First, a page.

The velocity of the water is, then, reduced in a grit- settling chamber of a larger size than the previous channel. This results in most of the grit and sand settling at the bottom. Periodically, this settling chamber is disconnected from the main system and the grit is removed manually.

The smaller and lighter particles take longer time to settle under gravity. This slower process takes place in the primary sedimentation tanks. Such tanks are quite large and are usually circular with a bottom shaped like a shallow cone.

At the bottom of the cone, the sediment or sludge is drained away by a horizontal pipe. Rotating scrapers slowly scrape the sludge from the sloping sides, moving it gradually from the perimeter to the centre where it is drained off as described above.

The disposal of this primary sludge can be a problem because of its offensive smell. It also has a water content of over 95 percent. It must be dried before it can be disposed of on land.

Alternatively, it may be digested by the method described below under the heading “sludge digestion”. The liquid effluent from the primary sedimentation tanks has now lost over half of its original sus­pended matter. This effluent may be drained directly into a river or the sea if other consider­ations permit this.

Secondary Treatment:

The suspended particles, remaining after primary treatment, are too fine to be removed by a simple sedimentation process. This would take far too long and much of the material is colloidal and would never settle down. Most of this material is, however, organic and this means that certain micro-organisms can consume it as food.

The carbon chains of the large organic molecules are, thus, broken down to smaller molecules such as carbon dioxide. This can be accomplished in a trickling filter or in an activated sludge digester.

A large area of land is required for trickling filters and they, sometimes, cause problems because they attract insects and emit an undesirable smell. They have the advantage; how­ever, of needing very little maintenance once they are working. They also operate without electricity.

Incoming waste water (after primary treatment) is sprayed over circular filter beds by a rotating boom. This is a pipe with holes along its length and the water emerges in horizontal jets.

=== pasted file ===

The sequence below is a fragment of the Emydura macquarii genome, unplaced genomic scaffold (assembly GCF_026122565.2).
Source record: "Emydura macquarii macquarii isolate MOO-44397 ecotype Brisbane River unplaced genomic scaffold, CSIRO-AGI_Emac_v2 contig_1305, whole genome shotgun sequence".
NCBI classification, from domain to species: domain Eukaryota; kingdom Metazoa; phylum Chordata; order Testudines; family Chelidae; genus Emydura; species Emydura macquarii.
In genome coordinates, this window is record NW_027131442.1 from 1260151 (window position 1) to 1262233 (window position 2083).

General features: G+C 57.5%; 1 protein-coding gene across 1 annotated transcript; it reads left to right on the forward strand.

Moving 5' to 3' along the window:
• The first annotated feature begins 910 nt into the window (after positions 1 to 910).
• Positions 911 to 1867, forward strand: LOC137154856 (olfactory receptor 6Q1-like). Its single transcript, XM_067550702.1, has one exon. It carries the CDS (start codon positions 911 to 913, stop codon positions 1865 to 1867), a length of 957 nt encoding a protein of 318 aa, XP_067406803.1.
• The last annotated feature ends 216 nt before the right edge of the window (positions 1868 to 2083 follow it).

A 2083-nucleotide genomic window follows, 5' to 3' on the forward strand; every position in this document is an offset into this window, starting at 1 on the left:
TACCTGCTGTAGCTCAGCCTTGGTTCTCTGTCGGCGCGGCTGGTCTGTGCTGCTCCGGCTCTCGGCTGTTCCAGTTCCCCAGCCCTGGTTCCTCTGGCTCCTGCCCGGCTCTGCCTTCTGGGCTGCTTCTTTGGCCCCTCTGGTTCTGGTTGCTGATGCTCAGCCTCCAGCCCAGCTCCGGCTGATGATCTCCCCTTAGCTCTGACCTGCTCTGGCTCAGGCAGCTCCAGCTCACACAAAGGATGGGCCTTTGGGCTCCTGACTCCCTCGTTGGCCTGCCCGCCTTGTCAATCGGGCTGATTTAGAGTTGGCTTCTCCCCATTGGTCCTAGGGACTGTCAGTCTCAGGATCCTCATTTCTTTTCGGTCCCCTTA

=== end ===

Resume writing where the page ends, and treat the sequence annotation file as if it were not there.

The reaction to these jets causes the boom to rotate; thus, no additional power is required. The water is kept at the required pressure head by a type of siphon at the inlet.

The filter bed is usually about 1.5 m deep and surrounded by a circular brick wall. The filter consists of various combinations of stony material or even plastic material. The stones should, if possible, be round and between 3 and 10 cms in diameter.

Stones of irregular shape can, however, are used. One of the problems which could be faced, if the organisms, which grow on the stones, eventually block the filters is too much effluent of high B.O.D. is applied. If the B.O.D. is too high at certain times in the days it can be diluted by recalculating some of the low B.O.D. effluent which emerges from the bottom of the filter.

The bottom of the filter must allow free entry of air, and, for this reason, it is usually provided with a floor of perfo­rated tiles under which the incoming air passes. This air makes its way up through the porous filter-bed to the upper surface.

It is important to note that trickling filters, like other forms of secondary treatment, require aerobic conditions. If there is lack of oxygen, the wrong types of organisms would develop and toxic materials would find their way into the final effluent.

Under ideal condi­tions, the filter bed should provide a home for a wide variety of organisms including bacteria protozoa, fungi, worms and insects. The upper surface will also be colonized by algae.